RYOTA YAMADA

Sunday, April 15, 2012

The Kennewick-Man Expedition, DAY 15


Phillip took me to look at places in advance by his white van the whole day, where were McNary Dam, that was going to be the first big obstacle to my journey and is located sixty kilometers downriver from City of Kennewick, and landing points where I was able to pitch a tent along the river between City of Kennewick and McNary Dam.

The Columbia River, which I took in the view away from City of Kennewick, was also a grand spectacle, cutting big groove on the rusty earth, lying down like a blue lake. I was impressed that the scale of it was more than ten times as large as Japanese rivers. Actually, its discharge is twenty seven times as large as the Tone River, which has the largest basin area in Japan.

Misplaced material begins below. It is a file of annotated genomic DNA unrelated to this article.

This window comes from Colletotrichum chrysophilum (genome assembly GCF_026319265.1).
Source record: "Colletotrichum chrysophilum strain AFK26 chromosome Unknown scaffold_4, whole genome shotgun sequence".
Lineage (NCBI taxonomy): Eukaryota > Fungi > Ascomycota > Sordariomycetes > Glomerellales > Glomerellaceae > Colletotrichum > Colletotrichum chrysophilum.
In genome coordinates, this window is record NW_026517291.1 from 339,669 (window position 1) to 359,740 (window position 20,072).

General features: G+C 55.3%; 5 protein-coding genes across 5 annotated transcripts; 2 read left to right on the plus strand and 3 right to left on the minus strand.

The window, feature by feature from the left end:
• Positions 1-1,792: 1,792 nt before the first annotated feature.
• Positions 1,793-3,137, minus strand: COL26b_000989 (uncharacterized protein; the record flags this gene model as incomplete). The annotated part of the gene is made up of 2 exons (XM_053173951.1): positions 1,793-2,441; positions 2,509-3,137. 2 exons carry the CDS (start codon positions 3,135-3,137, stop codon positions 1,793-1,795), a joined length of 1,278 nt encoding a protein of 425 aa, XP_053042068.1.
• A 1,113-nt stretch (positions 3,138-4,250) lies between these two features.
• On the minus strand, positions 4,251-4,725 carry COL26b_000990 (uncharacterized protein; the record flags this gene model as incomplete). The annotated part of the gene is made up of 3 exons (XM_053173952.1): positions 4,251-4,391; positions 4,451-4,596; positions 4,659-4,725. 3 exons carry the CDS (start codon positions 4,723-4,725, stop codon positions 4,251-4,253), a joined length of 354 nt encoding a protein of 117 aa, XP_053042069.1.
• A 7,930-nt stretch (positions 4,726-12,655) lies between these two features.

There were clear and deep blue sky, dry air, and tumbleweeds on the dirt road. Because my mental image of the scenery of the desert area of the Western Unites States was that of tumbleweed and cactus, which I am not sure that what had injected that mental image into my brain, I was very impressed to see the real tumbleweed.

McNary Dam came within sight through a front window.

Copious amount of melted snow water, which was discharged from the massive dam, fell with a roaring sound and a spray of water. And so, at a downstream of the dam, violent waves were jumbled like waves in a shore reef in angry ocean. I heard that the discharge of this year was twice as much as of last year, since the amount of snow accumulation this winter was so large.

Although nature leaves room to accept challengers depending on originality and ingenuity, a man-made massive structure gives them on kayak a flat refusal. The massive dam consisting of concrete and iron, lying down across two kilometer river width, showed a strange contrast between nature and human intellect.